We’ve read about it for years, and we’re finally seeing it in our practice: prenuptial agreements are definitely on the rise.
More and more couples are signing their prenuptial contracts before the big day, and for good reason. The idea of proposing a prenuptial agreement is something that, in not-so-distant memory, caused intended spouses to recoil. Prenuptial agreements were considered unromantic and unfathomably cold; a practice reserved for the extremely rich and famous. Pre- and postnuptials weren’t thought of as something for the masses. In recent years, however, prenuptial agreements are increasingly becoming a necessary part of the marriage process; a routine. Couples from all walks of life, ages, and backgrounds are beginning to view prenups as a prerequisite to marriage. So why the sudden shift in sentiment?
Younger couples and those on their second or third marriage are leading the charge when it comes to the substantial increase in pre- and postnuptial agreements (cite). Studies are showing that younger people are waiting longer to get married than their parents did, going through more counseling before and during their marriages, and planning longer engagements than ever. Experts state that at least part of the source of this cautiousness is the exposure young adults have already had to the negative effects of divorce. Watching their parents or friends’ parents go through a costly and harrowing divorce battle was enough to at least instill a sense of practicality when it comes to divorce and marriage; younger folks often understand than an ounce of prevention is worth a pound of cure.
Of course, the older generations arguably have even more cause to be cautious about marriage. Many of these couples have often been through a “first marriage” and have experienced firsthand the headaches that a divorce can cause.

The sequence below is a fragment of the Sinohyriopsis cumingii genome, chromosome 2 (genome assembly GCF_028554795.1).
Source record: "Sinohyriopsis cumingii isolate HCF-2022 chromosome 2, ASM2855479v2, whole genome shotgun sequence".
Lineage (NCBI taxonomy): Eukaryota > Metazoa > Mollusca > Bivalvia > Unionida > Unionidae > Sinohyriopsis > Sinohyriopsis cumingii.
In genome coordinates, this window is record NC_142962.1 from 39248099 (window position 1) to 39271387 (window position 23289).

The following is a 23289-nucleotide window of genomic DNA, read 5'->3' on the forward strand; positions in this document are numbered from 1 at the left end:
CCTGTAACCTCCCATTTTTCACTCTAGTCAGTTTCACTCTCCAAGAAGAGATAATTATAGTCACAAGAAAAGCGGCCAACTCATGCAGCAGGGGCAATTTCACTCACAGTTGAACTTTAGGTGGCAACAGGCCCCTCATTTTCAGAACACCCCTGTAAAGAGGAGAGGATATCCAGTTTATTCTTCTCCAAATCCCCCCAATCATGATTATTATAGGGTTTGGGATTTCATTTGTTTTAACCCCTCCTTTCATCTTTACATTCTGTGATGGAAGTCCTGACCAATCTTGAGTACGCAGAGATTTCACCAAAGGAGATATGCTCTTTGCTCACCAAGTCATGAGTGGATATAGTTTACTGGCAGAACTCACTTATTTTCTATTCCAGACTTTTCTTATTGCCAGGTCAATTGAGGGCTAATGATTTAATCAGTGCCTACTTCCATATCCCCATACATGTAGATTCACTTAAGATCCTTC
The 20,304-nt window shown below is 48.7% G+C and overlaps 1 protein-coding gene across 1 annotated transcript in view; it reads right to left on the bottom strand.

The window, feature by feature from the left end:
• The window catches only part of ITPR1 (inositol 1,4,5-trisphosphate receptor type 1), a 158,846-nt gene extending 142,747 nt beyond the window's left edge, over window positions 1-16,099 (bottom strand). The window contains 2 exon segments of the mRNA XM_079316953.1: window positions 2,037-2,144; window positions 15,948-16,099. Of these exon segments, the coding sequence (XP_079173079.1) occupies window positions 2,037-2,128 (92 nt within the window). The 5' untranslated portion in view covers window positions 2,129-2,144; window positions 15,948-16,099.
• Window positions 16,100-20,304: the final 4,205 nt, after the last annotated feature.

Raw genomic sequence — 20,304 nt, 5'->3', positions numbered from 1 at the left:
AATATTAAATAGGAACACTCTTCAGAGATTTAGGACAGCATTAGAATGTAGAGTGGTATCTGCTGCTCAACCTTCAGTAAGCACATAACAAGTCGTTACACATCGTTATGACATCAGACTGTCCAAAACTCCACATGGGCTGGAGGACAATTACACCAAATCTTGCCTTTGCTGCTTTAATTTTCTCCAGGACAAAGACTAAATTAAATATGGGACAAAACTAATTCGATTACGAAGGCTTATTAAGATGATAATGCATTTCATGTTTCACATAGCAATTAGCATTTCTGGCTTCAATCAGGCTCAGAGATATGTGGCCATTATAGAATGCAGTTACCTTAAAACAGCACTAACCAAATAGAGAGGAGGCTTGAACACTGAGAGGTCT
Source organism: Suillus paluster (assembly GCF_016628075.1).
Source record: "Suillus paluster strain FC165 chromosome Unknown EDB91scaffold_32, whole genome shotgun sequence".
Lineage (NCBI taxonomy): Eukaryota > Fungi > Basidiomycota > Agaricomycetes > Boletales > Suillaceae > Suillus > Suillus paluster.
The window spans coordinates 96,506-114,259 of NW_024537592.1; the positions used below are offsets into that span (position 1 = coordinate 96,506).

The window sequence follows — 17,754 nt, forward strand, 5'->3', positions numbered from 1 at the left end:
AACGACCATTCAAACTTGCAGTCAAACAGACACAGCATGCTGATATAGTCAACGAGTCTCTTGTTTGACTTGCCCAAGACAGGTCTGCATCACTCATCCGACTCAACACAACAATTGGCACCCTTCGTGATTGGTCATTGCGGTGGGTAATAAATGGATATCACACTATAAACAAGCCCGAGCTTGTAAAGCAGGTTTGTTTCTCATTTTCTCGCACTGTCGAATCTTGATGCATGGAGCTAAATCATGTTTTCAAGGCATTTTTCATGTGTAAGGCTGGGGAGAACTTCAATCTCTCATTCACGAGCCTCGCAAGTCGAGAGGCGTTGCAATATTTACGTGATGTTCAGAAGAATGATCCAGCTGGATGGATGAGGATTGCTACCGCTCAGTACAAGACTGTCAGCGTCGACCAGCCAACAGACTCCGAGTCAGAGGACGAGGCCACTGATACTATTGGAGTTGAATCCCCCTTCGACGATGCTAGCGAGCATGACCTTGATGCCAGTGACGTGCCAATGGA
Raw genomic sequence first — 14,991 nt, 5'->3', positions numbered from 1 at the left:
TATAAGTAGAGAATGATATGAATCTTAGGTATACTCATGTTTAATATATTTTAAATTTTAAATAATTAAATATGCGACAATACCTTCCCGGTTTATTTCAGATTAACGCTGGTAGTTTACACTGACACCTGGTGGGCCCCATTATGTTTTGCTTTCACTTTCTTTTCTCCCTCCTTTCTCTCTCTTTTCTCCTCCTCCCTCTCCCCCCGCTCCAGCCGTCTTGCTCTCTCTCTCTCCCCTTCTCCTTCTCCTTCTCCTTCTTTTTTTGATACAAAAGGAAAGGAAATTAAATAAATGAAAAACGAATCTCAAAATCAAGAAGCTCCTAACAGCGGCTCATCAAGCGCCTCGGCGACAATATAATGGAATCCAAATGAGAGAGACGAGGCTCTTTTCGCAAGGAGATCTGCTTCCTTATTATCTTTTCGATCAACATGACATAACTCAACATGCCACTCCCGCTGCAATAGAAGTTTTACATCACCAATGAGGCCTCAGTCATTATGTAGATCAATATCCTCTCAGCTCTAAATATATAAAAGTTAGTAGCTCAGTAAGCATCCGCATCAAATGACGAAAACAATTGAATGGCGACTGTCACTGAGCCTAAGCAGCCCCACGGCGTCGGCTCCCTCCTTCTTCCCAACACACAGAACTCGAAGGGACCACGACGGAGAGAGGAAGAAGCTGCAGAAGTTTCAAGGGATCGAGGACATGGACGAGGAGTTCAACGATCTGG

It makes complete sense that, in light of all of this, that an increasing number of people want to do whatever they are able in order to avoid a chaotic and costly divorce. Frankly put, these couples understand that the best way to do this is by drafting a prenuptial agreement before the marriage even begins. Whether it’s due to better education and information availability, or through the advice of a financial advisor, attorney, or family member, these couples have often decided to opt into a practical approach to their marriage contract.
Most marrying couples coming in for a prenuptial agreement also understand that prenuptial agreements do not necessarily arise out of the desire to hoard money from a potential spouse. A prenup may be used to guard a spouse from a debt incurred by the other spouse. It may be put in place to ensure that a spouse is properly “taken care of” in the event of a split. A prenuptial contract may also even be put in place to give a spouse more than what he or she would typically be entitled to according to a divorce court.